Learn the secrets of full-time blogging
I don't hold anything back - signup for our best posts, tips, and more!
I’ve been blogging for a little over a year now, and in that time, I’ve really gotten to know a lot of the sponsored post networks that are out there. In case you aren’t familiar, these groups work with large companies to bring bloggers an opportunity to write about their service or product, and get money for it. They are super helpful to get your foot in the door with some companies you may not have otherwise had the opportunity to work with.
As you might have guessed, there are a lot. And I’m pretty sure I’ve signed up for just about every single one of them. I have quickly come to learn which ones I absolutely love, and which ones I’ve started just clicking the “delete” button with whenever I get an email. So, instead of giving you a huge, comprehensive list of all the sponsored post companies out there, I thought I’d share the ones I feel are most worth signing up for. While it might be tempting to just sign up for every single company out there, I recommend finding your favorites, and building relationships with the people who work there. I’ve seen quite a few lists out there with all the companies list, which is great, but I thought it might be nice to share a list of the tried and true companies I love. (affiliate links are used, but I’m not being asked to post about any of these.)
TapInfluence: I think this is definitely one of my favorite companies. I have had about 10 campaigns with them since I signed up, and I always really enjoy them. The campaigns are pretty fun to work on and typically have a unique angle worked into them. What I really love is that they encourage creativity and don’t try and make you create a super ad-like post. You don’t have to apply — they just contact you when they find a campaign that’s good for your blog. They pay very well.
IZEA: This is the first company I signed up with, and for awhile, I was not impressed! All I got were really weird leads, that had nothing to do with my blog and paid pennies. However, once I finally was able to accept an offer, and do a good job on it, I started getting more leads. As soon as I started getting more traffic, the amount I got paid increased, as well, and it’s actually the highest paying sponsored post company I work with. They have a huge variety of companies they work with, and you can even negotiate the price.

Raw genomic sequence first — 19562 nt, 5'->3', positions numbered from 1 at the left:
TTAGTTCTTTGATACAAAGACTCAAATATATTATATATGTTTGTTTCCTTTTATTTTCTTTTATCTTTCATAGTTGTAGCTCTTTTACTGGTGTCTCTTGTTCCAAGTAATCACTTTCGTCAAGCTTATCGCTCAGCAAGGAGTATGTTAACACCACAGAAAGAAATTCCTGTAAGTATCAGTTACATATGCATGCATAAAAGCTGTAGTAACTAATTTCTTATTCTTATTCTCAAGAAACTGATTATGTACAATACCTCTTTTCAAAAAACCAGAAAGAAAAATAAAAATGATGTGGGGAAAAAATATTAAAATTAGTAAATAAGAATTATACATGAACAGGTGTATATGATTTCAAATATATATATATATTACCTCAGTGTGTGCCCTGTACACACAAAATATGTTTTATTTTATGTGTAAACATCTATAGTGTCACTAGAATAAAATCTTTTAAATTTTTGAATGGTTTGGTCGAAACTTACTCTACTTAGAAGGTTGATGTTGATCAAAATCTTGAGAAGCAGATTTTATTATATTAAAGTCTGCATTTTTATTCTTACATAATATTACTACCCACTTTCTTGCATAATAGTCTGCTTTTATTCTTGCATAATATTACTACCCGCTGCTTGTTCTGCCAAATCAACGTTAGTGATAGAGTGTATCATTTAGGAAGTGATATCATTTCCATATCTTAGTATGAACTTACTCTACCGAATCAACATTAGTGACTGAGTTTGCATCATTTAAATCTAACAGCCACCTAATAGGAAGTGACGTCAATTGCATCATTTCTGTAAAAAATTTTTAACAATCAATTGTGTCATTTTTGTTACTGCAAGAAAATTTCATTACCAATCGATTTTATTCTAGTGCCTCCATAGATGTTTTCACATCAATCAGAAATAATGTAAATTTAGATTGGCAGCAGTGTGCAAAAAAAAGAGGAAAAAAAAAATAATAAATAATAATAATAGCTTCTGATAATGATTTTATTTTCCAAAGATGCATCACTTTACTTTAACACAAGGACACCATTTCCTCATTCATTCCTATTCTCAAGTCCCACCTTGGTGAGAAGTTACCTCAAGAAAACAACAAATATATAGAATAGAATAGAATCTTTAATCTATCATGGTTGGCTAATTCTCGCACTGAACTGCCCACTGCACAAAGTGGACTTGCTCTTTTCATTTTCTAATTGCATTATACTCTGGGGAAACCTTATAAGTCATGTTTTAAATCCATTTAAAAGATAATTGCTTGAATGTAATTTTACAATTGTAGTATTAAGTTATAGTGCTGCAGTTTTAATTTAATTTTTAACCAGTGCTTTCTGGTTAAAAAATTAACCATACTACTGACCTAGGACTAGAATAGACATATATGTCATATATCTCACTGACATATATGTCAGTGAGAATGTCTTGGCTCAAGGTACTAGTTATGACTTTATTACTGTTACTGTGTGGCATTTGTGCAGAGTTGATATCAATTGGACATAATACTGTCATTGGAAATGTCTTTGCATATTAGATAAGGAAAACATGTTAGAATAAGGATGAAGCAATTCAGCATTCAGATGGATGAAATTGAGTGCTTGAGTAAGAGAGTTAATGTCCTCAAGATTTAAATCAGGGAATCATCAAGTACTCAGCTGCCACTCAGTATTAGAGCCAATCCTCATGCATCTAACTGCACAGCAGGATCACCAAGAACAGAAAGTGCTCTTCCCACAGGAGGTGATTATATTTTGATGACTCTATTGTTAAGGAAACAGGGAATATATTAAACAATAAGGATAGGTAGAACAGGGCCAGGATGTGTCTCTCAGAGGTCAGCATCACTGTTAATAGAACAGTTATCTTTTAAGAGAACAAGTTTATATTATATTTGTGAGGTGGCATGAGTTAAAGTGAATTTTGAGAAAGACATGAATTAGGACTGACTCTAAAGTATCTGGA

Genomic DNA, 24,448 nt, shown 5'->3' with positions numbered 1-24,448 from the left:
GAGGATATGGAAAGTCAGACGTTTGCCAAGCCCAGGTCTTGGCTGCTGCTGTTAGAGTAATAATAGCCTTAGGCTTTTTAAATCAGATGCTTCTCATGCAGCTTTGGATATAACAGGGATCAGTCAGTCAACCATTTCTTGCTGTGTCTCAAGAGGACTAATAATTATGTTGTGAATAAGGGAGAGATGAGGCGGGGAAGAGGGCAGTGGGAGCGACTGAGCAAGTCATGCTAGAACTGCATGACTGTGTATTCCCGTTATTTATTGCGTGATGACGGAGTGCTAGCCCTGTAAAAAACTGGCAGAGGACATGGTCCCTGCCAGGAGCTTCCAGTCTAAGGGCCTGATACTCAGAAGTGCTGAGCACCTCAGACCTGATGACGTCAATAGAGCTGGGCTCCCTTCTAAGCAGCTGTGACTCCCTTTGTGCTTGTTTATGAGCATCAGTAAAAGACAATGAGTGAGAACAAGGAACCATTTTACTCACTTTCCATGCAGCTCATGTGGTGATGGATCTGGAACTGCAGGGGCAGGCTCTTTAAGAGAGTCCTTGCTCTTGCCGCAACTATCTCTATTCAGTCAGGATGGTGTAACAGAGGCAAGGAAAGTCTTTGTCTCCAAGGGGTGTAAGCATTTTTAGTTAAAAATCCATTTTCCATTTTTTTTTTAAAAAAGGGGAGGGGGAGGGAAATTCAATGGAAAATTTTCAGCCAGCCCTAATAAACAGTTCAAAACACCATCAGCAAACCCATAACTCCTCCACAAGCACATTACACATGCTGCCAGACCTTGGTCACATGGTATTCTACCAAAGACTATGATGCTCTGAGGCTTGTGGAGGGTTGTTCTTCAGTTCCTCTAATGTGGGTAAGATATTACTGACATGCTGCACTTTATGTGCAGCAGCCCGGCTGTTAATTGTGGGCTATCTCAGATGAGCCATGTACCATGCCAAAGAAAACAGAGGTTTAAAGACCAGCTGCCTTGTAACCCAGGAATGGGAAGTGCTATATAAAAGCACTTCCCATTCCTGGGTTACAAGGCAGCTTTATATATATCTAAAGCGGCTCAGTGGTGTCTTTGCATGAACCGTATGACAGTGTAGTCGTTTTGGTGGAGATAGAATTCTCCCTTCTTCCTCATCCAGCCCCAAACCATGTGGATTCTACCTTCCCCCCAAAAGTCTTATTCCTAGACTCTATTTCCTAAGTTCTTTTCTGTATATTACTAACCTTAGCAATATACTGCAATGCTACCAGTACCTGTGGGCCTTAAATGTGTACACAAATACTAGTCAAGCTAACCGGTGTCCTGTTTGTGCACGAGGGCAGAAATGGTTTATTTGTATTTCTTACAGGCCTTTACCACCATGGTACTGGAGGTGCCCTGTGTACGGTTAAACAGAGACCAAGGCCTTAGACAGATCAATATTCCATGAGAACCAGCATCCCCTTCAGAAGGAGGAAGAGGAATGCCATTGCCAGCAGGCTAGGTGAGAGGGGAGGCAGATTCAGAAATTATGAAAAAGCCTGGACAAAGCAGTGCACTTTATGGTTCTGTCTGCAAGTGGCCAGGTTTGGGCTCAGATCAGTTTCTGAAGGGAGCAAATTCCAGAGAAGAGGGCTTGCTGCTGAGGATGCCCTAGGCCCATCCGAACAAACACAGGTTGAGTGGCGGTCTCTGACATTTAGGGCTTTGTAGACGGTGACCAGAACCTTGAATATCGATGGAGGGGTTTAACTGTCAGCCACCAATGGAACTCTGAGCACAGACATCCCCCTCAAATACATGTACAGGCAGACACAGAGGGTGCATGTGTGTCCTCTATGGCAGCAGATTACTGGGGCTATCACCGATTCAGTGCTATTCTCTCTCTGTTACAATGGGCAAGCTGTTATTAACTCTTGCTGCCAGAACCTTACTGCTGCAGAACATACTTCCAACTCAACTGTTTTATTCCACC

What I love about IZEA is that their campaigns don’t require a lot of “fluff” work that many companies require, and they pay a lot. When you fill out your profile, be sure to put a bunch of tags related to your blog, as that will help you get more campaigns. I also recommend setting your preferred price to whatever they suggest (which is based on your Google Analytics traffic.)
One 2 One Network: This is a pretty good company that I’ve worked with a few times. They email you when there is a relevant campaign to your blog, and they pay pretty well. The campaigns are usually pretty simple and fun, and they don’t typically have a ton of requirements. I recently did one with one company, and in addition to payment, we received a really nice cutting board, packages of lunch meat, and full-value coupons for more lunch meat.
Influence Central: This is another company I really love. They typically pay with gift cards and occasionally product. For instance, we got four large boxes of diapers awhile back, and to me, that’s just as good as money! The campaigns don’t always pay as much but they require very little work. I’m very impressed with the people at Influence Central, because they are always so quick to answer questions and resolve issues. Forrest and I both do campaigns for them quite often.
Mom it Forward: Whenever I have a campaign with Mom it Forward, they tend to pay pretty well. I love that they typically give you a lot of notice before your post is due (once I had two month notice), which isn’t typical with blog campaigns (I’ve been giving two days notice with some companies.) Even if you aren’t a mom, you can join this group, but most of the campaigns do require you have children. I’ve noticed that a lot of the campaigns they’ve released recently require quite a few page views, but that isn’t always the norm. Mom it Forward is an incredible website though with a great community, which is worth joining even if you aren’t interested in their sponsored opportunities.
Markerly: I’ve only done a few campaigns with Markerly, but I’ve been pretty impressed, mainly with how fast they pay. With most sponsored posts companies, you’ll find that they pay in about 20-60 days, but with Markerly, they paid within hours of me finishing the campaign. They are very simple, very few requirements, and they contact you with opportunities.
Social Fabric: I probably use Social Fabric the most for sponsored opportunities. They do require the most amount of work (plus you have to fill out an application for all of them,) but they pay decently, have a great community, and the campaigns are with pretty large companies, which gives you an opportunity to be featured on those companies’ websites. I usually do 2-4 of these campaigns a month and Forrest and I both apply for them. You have to have been blogging for at least six months before you can apply here.